In col­lab­o­ra­tion with Rochester Insti­tute of Tech­nology, Vir­ginia Poly­technic Insti­tute & State Uni­ver­sity and the Uni­ver­sity of Wyoming

BOSTON – October 16, 2008 – North­eastern University’s Col­lege of Engi­neering is the co-​​recipient of a $499,990 three-​​year National Sci­ence Foun­da­tion (NSF) grant to study how coop­er­a­tive edu­ca­tion and related on-​​the-​​job expe­ri­ences affect female under­grad­uate engi­neering stu­dents. Working with col­leagues at the Rochester Insti­tute of Tech­nology (RIT), Vir­ginia Poly­technic Insti­tute & State Uni­ver­sity (VT) and the Uni­ver­sity of Wyoming (UW), the research team will inves­ti­gate the hypoth­esis that women in formal engi­neering pro­grams who par­tic­i­pate in work related to their field of study during their under­grad­uate studies have higher self-​​efficacy and are more likely to grad­uate with a degree in their chosen field.

Rachelle Reis­berg, Director of Women in Engi­neering at North­eastern, is Prin­cipal Inves­ti­gator and Joseph Raelin, the Asa S. Knowles Chair at Northeastern’s Col­lege of Busi­ness Admin­is­tra­tion, is Co-​​Principal Inves­ti­gator. Sara Wadia-​​Fascetti, Asso­ciate Vice Provost and a member of Northeastern’s Col­lege of Engi­neering fac­ulty, is also a member of the project team.

The study, Path­ways to Work Self-​​Efficacy and Reten­tion of Women in Under­grad­uate Engi­neering, is one of the first to inves­ti­gate how co-​​op oppor­tu­ni­ties and other formal work expe­ri­ence pro­grams impact the reten­tion rate of female under­grad­uate engi­neering stu­dents. In addi­tion, the study will examine pro­grams, such as men­toring, advising and aca­d­emic living com­mu­ni­ties, to see how they con­tribute to self-​​efficacy and retention.

There is a great need to iden­tify the fac­tors that con­tribute to retaining female engi­neering stu­dents through grad­u­a­tion, and the Path­ways study will empir­i­cally examine the links among pre-​​existing demo­graphic con­di­tions, sup­ports – such as men­tor­ships – and three forms of self-​​efficacy – work, career, and aca­d­emic – on reten­tion,” said Pro­fessor Raelin, the Knowles Chair of Practice-​​Oriented Edu­ca­tion at Northeastern.

Cur­rently, women are under­rep­re­sented in engi­neering. They make up only 18.6% of engi­neering bach­elor degree recip­i­ents and, in 2006, held only 11% of engi­neering positions.

Sev­eral studies have shown that female under­grad­u­ates studying engi­neering lose their sense of self-​​efficacy during the course of the pro­gram,” said Reis­berg. “It is impor­tant to iden­tify what fac­tors, both aca­d­emic and social, will help keep these women focused and con­fi­dent in their abil­i­ties and even­tu­ally lead them to a suc­cessful career as an engineer.”

Over 95% of engi­neering stu­dents at North­eastern and all stu­dents at RIT par­tic­i­pate in coop­er­a­tive edu­ca­tion. Both UW and VT do not require it and thus serve as com­par­ison schools for sta­tis­tical purposes.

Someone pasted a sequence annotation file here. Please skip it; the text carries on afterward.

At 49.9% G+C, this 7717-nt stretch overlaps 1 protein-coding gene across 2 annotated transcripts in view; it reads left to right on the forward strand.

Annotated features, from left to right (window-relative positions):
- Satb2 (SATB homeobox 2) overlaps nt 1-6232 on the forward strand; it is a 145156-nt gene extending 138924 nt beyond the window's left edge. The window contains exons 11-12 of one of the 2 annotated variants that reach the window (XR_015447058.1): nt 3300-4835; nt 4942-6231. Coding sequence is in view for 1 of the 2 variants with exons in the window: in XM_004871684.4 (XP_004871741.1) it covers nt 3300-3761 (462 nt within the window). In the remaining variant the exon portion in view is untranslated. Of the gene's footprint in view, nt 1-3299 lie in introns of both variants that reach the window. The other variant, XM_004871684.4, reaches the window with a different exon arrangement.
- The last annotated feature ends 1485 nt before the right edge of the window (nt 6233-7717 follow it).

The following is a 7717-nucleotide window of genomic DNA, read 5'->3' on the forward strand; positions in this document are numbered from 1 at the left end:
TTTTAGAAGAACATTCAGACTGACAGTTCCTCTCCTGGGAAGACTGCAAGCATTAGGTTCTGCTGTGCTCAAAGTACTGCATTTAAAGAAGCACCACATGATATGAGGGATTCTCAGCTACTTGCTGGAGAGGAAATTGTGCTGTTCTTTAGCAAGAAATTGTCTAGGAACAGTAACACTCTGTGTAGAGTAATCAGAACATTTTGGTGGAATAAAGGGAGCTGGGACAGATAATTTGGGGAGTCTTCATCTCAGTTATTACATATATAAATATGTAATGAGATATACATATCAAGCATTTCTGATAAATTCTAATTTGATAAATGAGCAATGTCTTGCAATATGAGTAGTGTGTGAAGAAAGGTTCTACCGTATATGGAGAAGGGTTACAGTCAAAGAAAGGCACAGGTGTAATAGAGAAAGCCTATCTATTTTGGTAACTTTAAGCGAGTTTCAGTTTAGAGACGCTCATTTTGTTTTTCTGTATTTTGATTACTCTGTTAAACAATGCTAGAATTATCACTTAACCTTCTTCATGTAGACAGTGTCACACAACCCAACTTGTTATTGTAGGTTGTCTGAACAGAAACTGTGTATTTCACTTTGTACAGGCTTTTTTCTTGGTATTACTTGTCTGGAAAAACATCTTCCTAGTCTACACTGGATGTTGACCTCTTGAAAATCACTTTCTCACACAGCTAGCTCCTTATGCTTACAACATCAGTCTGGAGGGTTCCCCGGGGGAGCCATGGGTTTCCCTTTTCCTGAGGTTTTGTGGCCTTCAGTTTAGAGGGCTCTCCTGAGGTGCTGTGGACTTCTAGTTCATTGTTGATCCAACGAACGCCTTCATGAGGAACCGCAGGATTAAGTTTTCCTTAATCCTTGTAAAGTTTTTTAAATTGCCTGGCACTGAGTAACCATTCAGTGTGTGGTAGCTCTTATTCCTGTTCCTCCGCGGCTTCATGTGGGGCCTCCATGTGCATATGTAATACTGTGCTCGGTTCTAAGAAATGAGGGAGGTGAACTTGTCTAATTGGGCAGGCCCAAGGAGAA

The study results will pro­vide impor­tant data that will point to ways in which engi­neering schools might improve female reten­tion rates. Self-​​efficacy as a deter­mining factor of aca­d­emic suc­cess will be thor­oughly exam­ined, resulting in an in-​​depth analysis of how this vari­able affects whether a female stu­dent con­tinues as an engi­neering stu­dent, explores another degree option at the insti­tu­tion, or drops out.

This research study will pro­vide clear data regarding the effec­tive­ness of pro­grams offered in acad­emia to pro­mote the advance­ment of women in the field of engi­neering, who have the capacity to truly suc­ceed as engi­neers,” said Wadia-​​Fascetti.

Reis­berg added, “Our project ben­e­fits from a col­lab­o­ra­tive part­ner­ship forged by the uni­ver­si­ties under­taking this unique study, and we look for­ward to sharing the results with the larger aca­d­emic community.”

For more infor­ma­tion about this project, please con­tact Jenny Eriksen at (617) 373‑2802 or via email at j.​eriksen@​neu.​edu.

About North­eastern University

Founded in 1898, North­eastern Uni­ver­sity is a pri­vate research uni­ver­sity located in the heart of Boston. North­eastern is a leader in inter­dis­ci­pli­nary research, urban engage­ment, and the inte­gra­tion of class­room learning with real-​​world expe­ri­ence. The university’s dis­tinc­tive coop­er­a­tive edu­ca­tion pro­gram, where stu­dents alter­nate semes­ters of full-​​time study with semes­ters of paid work in fields rel­e­vant to their pro­fes­sional inter­ests and major, is one of the largest and most inno­v­a­tive in the world. The Uni­ver­sity offers a com­pre­hen­sive range of under­grad­uate and grad­uate pro­grams leading to degrees through the doc­torate in six under­grad­uate col­leges, eight grad­uate schools, and two part-​​time divi­sions. For more infor­ma­tion, please visit www​.north​eastern​.edu.